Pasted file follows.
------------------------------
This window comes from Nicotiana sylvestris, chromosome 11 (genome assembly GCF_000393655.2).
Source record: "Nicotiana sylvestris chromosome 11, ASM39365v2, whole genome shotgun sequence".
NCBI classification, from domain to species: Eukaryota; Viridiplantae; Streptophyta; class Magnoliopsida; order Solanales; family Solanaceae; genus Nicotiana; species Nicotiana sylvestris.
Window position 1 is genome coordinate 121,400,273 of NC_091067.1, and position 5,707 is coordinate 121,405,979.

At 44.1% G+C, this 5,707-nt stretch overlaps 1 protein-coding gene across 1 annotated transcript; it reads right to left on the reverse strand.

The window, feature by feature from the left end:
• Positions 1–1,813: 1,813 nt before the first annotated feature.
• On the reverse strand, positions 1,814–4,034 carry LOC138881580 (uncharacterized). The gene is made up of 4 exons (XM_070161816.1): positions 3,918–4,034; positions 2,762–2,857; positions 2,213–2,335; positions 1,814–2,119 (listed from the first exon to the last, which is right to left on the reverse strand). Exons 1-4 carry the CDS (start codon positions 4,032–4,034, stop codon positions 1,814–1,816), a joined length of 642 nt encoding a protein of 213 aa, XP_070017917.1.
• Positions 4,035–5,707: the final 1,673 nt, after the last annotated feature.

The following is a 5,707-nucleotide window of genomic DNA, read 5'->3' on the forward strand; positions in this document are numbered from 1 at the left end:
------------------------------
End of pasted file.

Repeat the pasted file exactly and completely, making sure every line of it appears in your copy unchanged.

This window comes from Nicotiana sylvestris, chromosome 11 (genome assembly GCF_000393655.2).
Source record: "Nicotiana sylvestris chromosome 11, ASM39365v2, whole genome shotgun sequence".
NCBI classification, from domain to species: Eukaryota; Viridiplantae; Streptophyta; class Magnoliopsida; order Solanales; family Solanaceae; genus Nicotiana; species Nicotiana sylvestris.
Window position 1 is genome coordinate 121,400,273 of NC_091067.1, and position 5,707 is coordinate 121,405,979.

At 44.1% G+C, this 5,707-nt stretch overlaps 1 protein-coding gene across 1 annotated transcript; it reads right to left on the reverse strand.

The window, feature by feature from the left end:
• Positions 1–1,813: 1,813 nt before the first annotated feature.
• On the reverse strand, positions 1,814–4,034 carry LOC138881580 (uncharacterized). The gene is made up of 4 exons (XM_070161816.1): positions 3,918–4,034; positions 2,762–2,857; positions 2,213–2,335; positions 1,814–2,119 (listed from the first exon to the last, which is right to left on the reverse strand). Exons 1-4 carry the CDS (start codon positions 4,032–4,034, stop codon positions 1,814–1,816), a joined length of 642 nt encoding a protein of 213 aa, XP_070017917.1.
• Positions 4,035–5,707: the final 1,673 nt, after the last annotated feature.

The following is a 5,707-nucleotide window of genomic DNA, read 5'->3' on the forward strand; positions in this document are numbered from 1 at the left end: